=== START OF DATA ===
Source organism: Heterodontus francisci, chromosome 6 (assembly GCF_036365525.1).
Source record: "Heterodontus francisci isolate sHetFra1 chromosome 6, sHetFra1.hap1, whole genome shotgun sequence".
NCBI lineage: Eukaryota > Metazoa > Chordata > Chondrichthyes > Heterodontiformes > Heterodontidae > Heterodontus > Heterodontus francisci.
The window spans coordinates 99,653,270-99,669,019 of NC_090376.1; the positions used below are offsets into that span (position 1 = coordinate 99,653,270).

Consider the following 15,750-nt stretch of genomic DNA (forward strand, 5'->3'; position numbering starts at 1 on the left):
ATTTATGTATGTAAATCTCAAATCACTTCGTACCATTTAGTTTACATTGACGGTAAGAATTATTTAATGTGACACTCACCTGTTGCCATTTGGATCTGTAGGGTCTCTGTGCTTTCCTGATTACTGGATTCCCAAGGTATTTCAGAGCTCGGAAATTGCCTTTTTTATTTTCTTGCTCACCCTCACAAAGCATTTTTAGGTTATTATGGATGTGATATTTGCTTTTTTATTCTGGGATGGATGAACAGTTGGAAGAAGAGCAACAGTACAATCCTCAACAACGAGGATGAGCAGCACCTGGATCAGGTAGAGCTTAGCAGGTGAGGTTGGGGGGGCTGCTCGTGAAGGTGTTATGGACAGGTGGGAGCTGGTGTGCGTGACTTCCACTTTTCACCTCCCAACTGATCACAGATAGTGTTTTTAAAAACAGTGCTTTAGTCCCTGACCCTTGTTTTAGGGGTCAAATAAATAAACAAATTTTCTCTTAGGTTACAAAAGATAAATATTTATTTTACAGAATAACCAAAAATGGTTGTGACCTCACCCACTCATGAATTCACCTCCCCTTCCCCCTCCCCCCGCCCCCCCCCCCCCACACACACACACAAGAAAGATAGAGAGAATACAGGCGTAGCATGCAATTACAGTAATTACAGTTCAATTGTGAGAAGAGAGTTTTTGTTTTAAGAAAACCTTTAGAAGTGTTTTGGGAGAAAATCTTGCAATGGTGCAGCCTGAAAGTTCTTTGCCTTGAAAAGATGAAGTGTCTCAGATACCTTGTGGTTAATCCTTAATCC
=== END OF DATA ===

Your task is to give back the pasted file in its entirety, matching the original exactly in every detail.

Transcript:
Source organism: Heterodontus francisci, chromosome 6 (assembly GCF_036365525.1).
Source record: "Heterodontus francisci isolate sHetFra1 chromosome 6, sHetFra1.hap1, whole genome shotgun sequence".
NCBI lineage: Eukaryota > Metazoa > Chordata > Chondrichthyes > Heterodontiformes > Heterodontidae > Heterodontus > Heterodontus francisci.
The window spans coordinates 99,653,270-99,669,019 of NC_090376.1; the positions used below are offsets into that span (position 1 = coordinate 99,653,270).

Consider the following 15,750-nt stretch of genomic DNA (forward strand, 5'->3'; position numbering starts at 1 on the left):
ATTTATGTATGTAAATCTCAAATCACTTCGTACCATTTAGTTTACATTGACGGTAAGAATTATTTAATGTGACACTCACCTGTTGCCATTTGGATCTGTAGGGTCTCTGTGCTTTCCTGATTACTGGATTCCCAAGGTATTTCAGAGCTCGGAAATTGCCTTTTTTATTTTCTTGCTCACCCTCACAAAGCATTTTTAGGTTATTATGGATGTGATATTTGCTTTTTTATTCTGGGATGGATGAACAGTTGGAAGAAGAGCAACAGTACAATCCTCAACAACGAGGATGAGCAGCACCTGGATCAGGTAGAGCTTAGCAGGTGAGGTTGGGGGGGCTGCTCGTGAAGGTGTTATGGACAGGTGGGAGCTGGTGTGCGTGACTTCCACTTTTCACCTCCCAACTGATCACAGATAGTGTTTTTAAAAACAGTGCTTTAGTCCCTGACCCTTGTTTTAGGGGTCAAATAAATAAACAAATTTTCTCTTAGGTTACAAAAGATAAATATTTATTTTACAGAATAACCAAAAATGGTTGTGACCTCACCCACTCATGAATTCACCTCCCCTTCCCCCTCCCCCCGCCCCCCCCCCCCCACACACACACACAAGAAAGATAGAGAGAATACAGGCGTAGCATGCAATTACAGTAATTACAGTTCAATTGTGAGAAGAGAGTTTTTGTTTTAAGAAAACCTTTAGAAGTGTTTTGGGAGAAAATCTTGCAATGGTGCAGCCTGAAAGTTCTTTGCCTTGAAAAGATGAAGTGTCTCAGATACCTTGTGGTTAATCCTTAATCC